Once installation of the sub-slab depressurization system is complete there are certain things that are required on a routine an annual basis to ensure the system is compliant and working correctly. Failure to perform this maintenance and annual inspections can result in unsafe conditions and violations and fees. an example of what an annual inspection might look like is below.

Routine inspections of the SSDS to be completed by the appropriate staff will include:

  • Inspect the blower, including checks for unusual noise or vibration
  • Collect vacuum measurements from the blower to ensure the system is operating in the
  • design range
  • Visually inspect the system piping and components for damage
  • Inspect the floor and wall seals, and seals around system piping penetrations, including checks for any additional areas requiring sealing
  • Document any structural issues, upgrades, or changes to the Mega-City building
  • Document the weather conditions on the day of the SSDS inspection
  • Document the indoor air temperature and heating, ventilation, and air conditioning system (HVAC) settings at the time the system is inspected
  • Confirm padlock is attached to the on/off switch
  • Interview the owner or other appropriate personnel at the property regarding any system operational issues
  • Confirm that a copy of O&M Manual is in the building and update as necessary

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SUB-SLAB DEPRESSURIZATION SYSTEM

 
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Additional testing

In addition to the inspection steps mentioned above, it may be required to take certain samples during annual inspections of the system. A sample list of those follows and Is not indicative of what will be required 4 your specific sub-slab depressurization system application. your certified contractor will advise you of what needs to be sampled and measured once your system has been successfully installed.

Sample measurement instructions:

  • Vacuum measurements from the five monitoring points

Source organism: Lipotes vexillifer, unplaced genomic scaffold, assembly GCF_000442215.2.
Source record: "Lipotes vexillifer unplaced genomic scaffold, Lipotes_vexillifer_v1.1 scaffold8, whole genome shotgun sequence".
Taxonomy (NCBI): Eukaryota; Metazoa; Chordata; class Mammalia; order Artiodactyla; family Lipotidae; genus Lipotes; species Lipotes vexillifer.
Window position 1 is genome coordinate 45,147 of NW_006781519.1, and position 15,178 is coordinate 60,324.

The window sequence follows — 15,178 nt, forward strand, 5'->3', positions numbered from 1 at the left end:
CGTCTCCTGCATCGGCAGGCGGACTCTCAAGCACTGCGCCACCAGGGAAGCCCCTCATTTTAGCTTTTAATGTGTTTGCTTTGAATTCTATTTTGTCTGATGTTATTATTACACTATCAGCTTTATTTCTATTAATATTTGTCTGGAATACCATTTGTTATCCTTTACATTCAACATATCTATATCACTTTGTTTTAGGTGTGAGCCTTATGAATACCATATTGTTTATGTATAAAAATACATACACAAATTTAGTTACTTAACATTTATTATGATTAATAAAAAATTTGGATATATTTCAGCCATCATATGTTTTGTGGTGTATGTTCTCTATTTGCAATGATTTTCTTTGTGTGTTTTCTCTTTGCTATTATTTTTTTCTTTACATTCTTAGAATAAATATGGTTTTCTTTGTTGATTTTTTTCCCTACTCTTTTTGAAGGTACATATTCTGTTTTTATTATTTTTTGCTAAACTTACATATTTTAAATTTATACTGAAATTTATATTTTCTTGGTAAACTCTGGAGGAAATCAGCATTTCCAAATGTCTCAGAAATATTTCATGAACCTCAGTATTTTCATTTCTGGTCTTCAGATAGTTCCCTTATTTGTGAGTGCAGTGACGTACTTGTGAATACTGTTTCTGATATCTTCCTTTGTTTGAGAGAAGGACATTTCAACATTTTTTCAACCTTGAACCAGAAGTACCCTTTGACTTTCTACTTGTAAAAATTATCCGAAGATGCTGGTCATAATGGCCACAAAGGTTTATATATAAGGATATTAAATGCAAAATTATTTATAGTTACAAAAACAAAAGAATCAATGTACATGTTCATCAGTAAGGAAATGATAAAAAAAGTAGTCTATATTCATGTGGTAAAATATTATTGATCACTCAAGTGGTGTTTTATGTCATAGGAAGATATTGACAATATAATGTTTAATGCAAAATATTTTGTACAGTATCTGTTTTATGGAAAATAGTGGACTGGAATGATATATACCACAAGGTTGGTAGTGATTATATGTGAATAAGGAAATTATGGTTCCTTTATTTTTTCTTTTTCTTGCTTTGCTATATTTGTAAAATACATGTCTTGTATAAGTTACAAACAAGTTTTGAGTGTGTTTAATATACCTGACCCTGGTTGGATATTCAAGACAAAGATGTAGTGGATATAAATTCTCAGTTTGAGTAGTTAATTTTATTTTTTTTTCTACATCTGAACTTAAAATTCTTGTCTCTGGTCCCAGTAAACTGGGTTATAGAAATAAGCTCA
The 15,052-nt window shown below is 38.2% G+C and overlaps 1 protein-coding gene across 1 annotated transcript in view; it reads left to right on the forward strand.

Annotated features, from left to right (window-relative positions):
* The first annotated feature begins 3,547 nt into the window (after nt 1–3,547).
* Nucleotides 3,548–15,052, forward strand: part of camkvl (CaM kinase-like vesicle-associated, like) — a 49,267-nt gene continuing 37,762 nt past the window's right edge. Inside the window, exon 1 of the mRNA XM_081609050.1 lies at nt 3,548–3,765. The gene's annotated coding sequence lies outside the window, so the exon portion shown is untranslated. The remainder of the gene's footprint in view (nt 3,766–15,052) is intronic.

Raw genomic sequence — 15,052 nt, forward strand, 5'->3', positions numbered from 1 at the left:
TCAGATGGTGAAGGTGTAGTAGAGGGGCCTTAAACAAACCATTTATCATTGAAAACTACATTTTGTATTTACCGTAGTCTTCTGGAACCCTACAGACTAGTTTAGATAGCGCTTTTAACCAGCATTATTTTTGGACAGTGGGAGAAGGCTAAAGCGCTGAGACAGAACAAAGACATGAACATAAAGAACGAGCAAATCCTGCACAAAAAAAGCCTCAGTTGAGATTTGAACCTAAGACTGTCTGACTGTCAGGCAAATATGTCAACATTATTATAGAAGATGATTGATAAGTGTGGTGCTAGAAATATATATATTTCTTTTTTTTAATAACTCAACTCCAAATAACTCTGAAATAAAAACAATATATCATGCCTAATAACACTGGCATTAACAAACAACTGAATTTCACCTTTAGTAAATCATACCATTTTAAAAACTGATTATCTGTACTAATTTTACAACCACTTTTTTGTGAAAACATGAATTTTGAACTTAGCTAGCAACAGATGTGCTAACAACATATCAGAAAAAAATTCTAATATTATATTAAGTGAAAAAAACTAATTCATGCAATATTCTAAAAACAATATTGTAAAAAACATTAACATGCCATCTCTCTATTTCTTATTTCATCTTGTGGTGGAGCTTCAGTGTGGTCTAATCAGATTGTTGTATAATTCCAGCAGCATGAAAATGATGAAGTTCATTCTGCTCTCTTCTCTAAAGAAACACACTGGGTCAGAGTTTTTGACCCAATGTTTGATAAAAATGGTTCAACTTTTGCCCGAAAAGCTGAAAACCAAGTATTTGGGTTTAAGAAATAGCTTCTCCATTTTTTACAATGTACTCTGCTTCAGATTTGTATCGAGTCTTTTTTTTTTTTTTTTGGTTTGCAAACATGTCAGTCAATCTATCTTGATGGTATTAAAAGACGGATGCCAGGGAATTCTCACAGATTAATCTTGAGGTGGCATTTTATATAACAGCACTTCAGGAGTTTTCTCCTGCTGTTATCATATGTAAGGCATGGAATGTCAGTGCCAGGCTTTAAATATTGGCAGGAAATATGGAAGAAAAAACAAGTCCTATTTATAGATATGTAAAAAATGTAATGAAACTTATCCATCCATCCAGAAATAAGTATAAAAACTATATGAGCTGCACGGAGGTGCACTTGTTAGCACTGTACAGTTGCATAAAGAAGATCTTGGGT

• Vacuum measurements from three sub-slab sampling points
  • Vacuum measurements from the two fans)

Keeping detailed and accurate records of all maintenance and inspection activity is imperative for the owners to maintain the sub-slab depressurization system. these systems are not to be taken lightly or installed by un-specialized contractors. Be certain that the installation and maintenance post installation is performed by the proper personnel to ensure everyone's safety.

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Limitations of SSD systems

As with any mechanical system designed by people, there are bound to be limitations and weaknesses in the system. The sub-slab depressurization systems are no different. Here are a few things to be aware of when designing and installing SSD systems

  • Depending on the soil, a building may also need to use a blower unit to provide the extra pressure required to create a semi-vacuum. These units are noisy and may not be suitable for commercial businesses.
  • Currently the location of the suction pits for the SSD is controversial. Some industry reports that state that the suction pit location is not critical; other reports state that they may perform better when pits are located near the perimeter of the commercial building, closer to the major air entry routes; while others indicate that closer to the middle is most efficient.